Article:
Tuesday

17th Jul 2018

Opinion

Lampedusa tragedy: An SOS the EU can no longer ignore

  • Survivor from Mali: 'People began to fall into the sea. At each wave, two or three were taken away' (Photo: DukeUnivLibraries)

“They took the coffins to Sicily this morning. There was no warning, we found out from the TV. We'd never allow them to go without a flower.”

This was the stoic reaction of one Lampedusa resident to the solemn procession of hearses after the tiny Italian island played host to another boat disaster on an epic scale last week.

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The headlines are becoming sadly predictable, but that doesn’t make them any less striking: More than 300 dead in the latest migrant tragedy.

I travelled to Lampedusa in the immediate aftermath of the events of 8-9 February to interview survivors about their ordeal.

According to the few dozen who escaped with their lives, three of the four inflatable rubber dinghies that set sail from Libya were lost to the murky depths of the Mediterranean. Each boat had around 105 people on board, most of them from West Africa.

After paying people smugglers around €650 each to cross the Mediterranean, the migrants were forced at gunpoint to board the crowded boats on 7 February. The following day, as they were tossed about in stormy seas between Libya and Lampedusa, they remained at the mercy of waves that started washing people overboard.

They sent out an SOS call but the treacherous conditions and exposure to the elements meant that most of them – about 300 in all – didn’t survive long enough to be rescued.

The Italian coast guard responded admirably and, after a long and arduous rescue operation, managed to pick up 105 people, including three children, from one of the four dinghies in distress. But their ordeal was not over, and 29 of the rescued migrants then died of hypothermia.

One of the four dinghies was never found, and only a handful of survivors from the remaining two boats were pulled from the sea by commercial ships.

The survivors harbour grim tales of mass death. One, a young man from Mali, described the horror he witnessed: “People began to fall into the sea. At each wave, two or three were taken away.” With water up to his belly inside the dinghy, he clung on all night to a rope for dear life.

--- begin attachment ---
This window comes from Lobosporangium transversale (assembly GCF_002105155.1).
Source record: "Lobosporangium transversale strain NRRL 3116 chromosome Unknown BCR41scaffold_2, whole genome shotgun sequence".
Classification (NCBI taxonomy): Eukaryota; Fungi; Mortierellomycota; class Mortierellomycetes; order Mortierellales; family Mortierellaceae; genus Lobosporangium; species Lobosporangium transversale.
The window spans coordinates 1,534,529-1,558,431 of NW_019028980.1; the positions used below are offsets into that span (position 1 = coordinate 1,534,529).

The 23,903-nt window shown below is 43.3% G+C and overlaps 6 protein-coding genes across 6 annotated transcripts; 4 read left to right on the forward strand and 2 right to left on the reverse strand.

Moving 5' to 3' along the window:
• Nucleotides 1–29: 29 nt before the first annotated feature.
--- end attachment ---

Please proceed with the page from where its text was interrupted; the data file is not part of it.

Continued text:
When a commercial ship finally came to the rescue, he was one of only two people left on a dinghy that had set out with more than 100 passengers on board. This harrowing tragedy joins a sombre list of similar incidents.

The UN Refugee Agency (UNHCR) estimates that nearly 3,500 people died attempting this journey in 2014, making it the world’s deadliest sea crossing for migrants.

According to the International Organisation for Migration, many of the men, women and children making the trip, often to flee war and oppression, had fallen victim to criminal gangs seeking to profit from their misery.

Thousands of people are crossing every month and all predictions are that this number will only rise.

The weekend after the latest calamity, departures of refugees and migrants surged, and will continue to do so as Libya descends deeper into violence. The Italian coast guard confirmed that they and commercial vessels rescued more than 2,800 migrants from at least 18 boats between Friday 13 and Sunday 15 February.

A simple but fatal equation is at play: as more people risk everything to make this perilous trip and fewer resources are being put into search-and-rescue operations, the only logical conclusion is that more will die.

Amnesty International predicted this horrific outcome late last year as European Union (EU) policymakers pushed Italy to end its Mare Nostrum search-and-rescue programme.

Triton is inadequate

The new pan-EU border control operation, Triton, pales in comparison.

Although Triton assets have been contributing to rescue operations over the weekend, it doesn’t have a search-and-rescue focus and is mandated to keep within 30 miles from Italian coasts, thus steering clear of international waters where boats frequently get into the most trouble.

During the latest Lampedusa tragedy, Triton’s main vessel was moored hundreds of kilometres away in Malta for maintenance. EU countries’ lacklustre response in the face of an immense and growing humanitarian catastrophe is callous.

Lampedusa Mayor Giusi Nicolini perhaps summed it up best when she told me: “When the dead arrive, one feels defeated. One wonders why nothing ever changes. Europe is completely absent – one does not need to be an expert in politics to understand that.”

EU leaders pledge to help those fleeing war and persecution. But behind the scenes, the reality is that they batten down the hatches on “Fortress Europe” to halt the flow of people coming to the continent.

Building border fences, engaging in “pushbacks” of migrant boats, and even firing rubber bullets at migrants in the sea have all been deployed as deterrents.

Several European governments and politicians pushed for the closure of Mare Nostrum to stop people from coming. Now that Mare Nostrum is no longer operational, they should take responsibility. There are 300 families now looking for their sons, brothers, husbands and fathers, who will never be found.

It is unacceptable for EU leaders to continue to bury their heads in the sand while people are dying in their droves on Europe’s doorstep.

All EU member states have a shared responsibility to respond to this SOS. This includes stepping up search-and-rescue capability in a bid to diminish such tragedies in the future.

Matteo de Bellis is Italy campaigner at Amnesty International

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